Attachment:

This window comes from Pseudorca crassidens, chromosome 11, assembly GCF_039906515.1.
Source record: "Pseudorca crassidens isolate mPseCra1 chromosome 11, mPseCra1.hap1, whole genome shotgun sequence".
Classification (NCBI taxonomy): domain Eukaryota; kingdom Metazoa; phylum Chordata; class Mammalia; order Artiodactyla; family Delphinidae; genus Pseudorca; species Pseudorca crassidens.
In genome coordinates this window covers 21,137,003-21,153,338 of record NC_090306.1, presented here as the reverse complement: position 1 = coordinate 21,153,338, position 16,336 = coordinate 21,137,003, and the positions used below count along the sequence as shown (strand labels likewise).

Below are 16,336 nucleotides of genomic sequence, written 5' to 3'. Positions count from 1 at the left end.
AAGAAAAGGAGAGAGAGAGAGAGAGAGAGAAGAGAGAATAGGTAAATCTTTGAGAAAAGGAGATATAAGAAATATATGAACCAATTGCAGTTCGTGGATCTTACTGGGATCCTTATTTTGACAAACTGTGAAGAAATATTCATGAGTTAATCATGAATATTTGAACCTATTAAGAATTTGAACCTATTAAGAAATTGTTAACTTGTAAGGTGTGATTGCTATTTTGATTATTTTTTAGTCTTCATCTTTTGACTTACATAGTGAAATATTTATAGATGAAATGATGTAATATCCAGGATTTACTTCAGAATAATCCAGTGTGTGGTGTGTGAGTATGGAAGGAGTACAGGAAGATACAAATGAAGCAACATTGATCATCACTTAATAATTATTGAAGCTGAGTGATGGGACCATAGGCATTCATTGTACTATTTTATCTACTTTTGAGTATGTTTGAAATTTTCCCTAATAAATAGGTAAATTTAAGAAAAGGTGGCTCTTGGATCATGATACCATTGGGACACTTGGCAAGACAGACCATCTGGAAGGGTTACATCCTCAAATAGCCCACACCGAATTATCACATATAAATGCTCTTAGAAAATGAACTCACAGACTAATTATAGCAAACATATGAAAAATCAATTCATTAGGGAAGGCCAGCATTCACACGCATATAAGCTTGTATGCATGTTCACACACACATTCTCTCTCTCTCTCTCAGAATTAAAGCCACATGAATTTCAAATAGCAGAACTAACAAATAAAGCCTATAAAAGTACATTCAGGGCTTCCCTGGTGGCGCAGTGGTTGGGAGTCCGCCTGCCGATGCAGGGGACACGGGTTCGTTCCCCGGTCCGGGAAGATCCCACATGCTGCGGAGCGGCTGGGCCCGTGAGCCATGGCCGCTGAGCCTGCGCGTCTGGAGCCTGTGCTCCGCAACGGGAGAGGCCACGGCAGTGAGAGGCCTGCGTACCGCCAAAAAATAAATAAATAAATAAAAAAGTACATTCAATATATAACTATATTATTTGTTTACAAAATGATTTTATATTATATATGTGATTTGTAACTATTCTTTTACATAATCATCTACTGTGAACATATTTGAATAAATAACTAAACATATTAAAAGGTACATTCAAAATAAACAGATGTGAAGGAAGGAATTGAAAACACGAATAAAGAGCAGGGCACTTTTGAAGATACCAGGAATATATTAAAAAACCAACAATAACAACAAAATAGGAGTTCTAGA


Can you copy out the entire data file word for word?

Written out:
This window comes from Pseudorca crassidens, chromosome 11, assembly GCF_039906515.1.
Source record: "Pseudorca crassidens isolate mPseCra1 chromosome 11, mPseCra1.hap1, whole genome shotgun sequence".
Classification (NCBI taxonomy): domain Eukaryota; kingdom Metazoa; phylum Chordata; class Mammalia; order Artiodactyla; family Delphinidae; genus Pseudorca; species Pseudorca crassidens.
In genome coordinates this window covers 21,137,003-21,153,338 of record NC_090306.1, presented here as the reverse complement: position 1 = coordinate 21,153,338, position 16,336 = coordinate 21,137,003, and the positions used below count along the sequence as shown (strand labels likewise).

Below are 16,336 nucleotides of genomic sequence, written 5' to 3'. Positions count from 1 at the left end.
AAGAAAAGGAGAGAGAGAGAGAGAGAGAGAAGAGAGAATAGGTAAATCTTTGAGAAAAGGAGATATAAGAAATATATGAACCAATTGCAGTTCGTGGATCTTACTGGGATCCTTATTTTGACAAACTGTGAAGAAATATTCATGAGTTAATCATGAATATTTGAACCTATTAAGAATTTGAACCTATTAAGAAATTGTTAACTTGTAAGGTGTGATTGCTATTTTGATTATTTTTTAGTCTTCATCTTTTGACTTACATAGTGAAATATTTATAGATGAAATGATGTAATATCCAGGATTTACTTCAGAATAATCCAGTGTGTGGTGTGTGAGTATGGAAGGAGTACAGGAAGATACAAATGAAGCAACATTGATCATCACTTAATAATTATTGAAGCTGAGTGATGGGACCATAGGCATTCATTGTACTATTTTATCTACTTTTGAGTATGTTTGAAATTTTCCCTAATAAATAGGTAAATTTAAGAAAAGGTGGCTCTTGGATCATGATACCATTGGGACACTTGGCAAGACAGACCATCTGGAAGGGTTACATCCTCAAATAGCCCACACCGAATTATCACATATAAATGCTCTTAGAAAATGAACTCACAGACTAATTATAGCAAACATATGAAAAATCAATTCATTAGGGAAGGCCAGCATTCACACGCATATAAGCTTGTATGCATGTTCACACACACATTCTCTCTCTCTCTCTCAGAATTAAAGCCACATGAATTTCAAATAGCAGAACTAACAAATAAAGCCTATAAAAGTACATTCAGGGCTTCCCTGGTGGCGCAGTGGTTGGGAGTCCGCCTGCCGATGCAGGGGACACGGGTTCGTTCCCCGGTCCGGGAAGATCCCACATGCTGCGGAGCGGCTGGGCCCGTGAGCCATGGCCGCTGAGCCTGCGCGTCTGGAGCCTGTGCTCCGCAACGGGAGAGGCCACGGCAGTGAGAGGCCTGCGTACCGCCAAAAAATAAATAAATAAATAAAAAAGTACATTCAATATATAACTATATTATTTGTTTACAAAATGATTTTATATTATATATGTGATTTGTAACTATTCTTTTACATAATCATCTACTGTGAACATATTTGAATAAATAACTAAACATATTAAAAGGTACATTCAAAATAAACAGATGTGAAGGAAGGAATTGAAAACACGAATAAAGAGCAGGGCACTTTTGAAGATACCAGGAATATATTAAAAAACCAACAATAACAACAAAATAGGAGTTCTAGA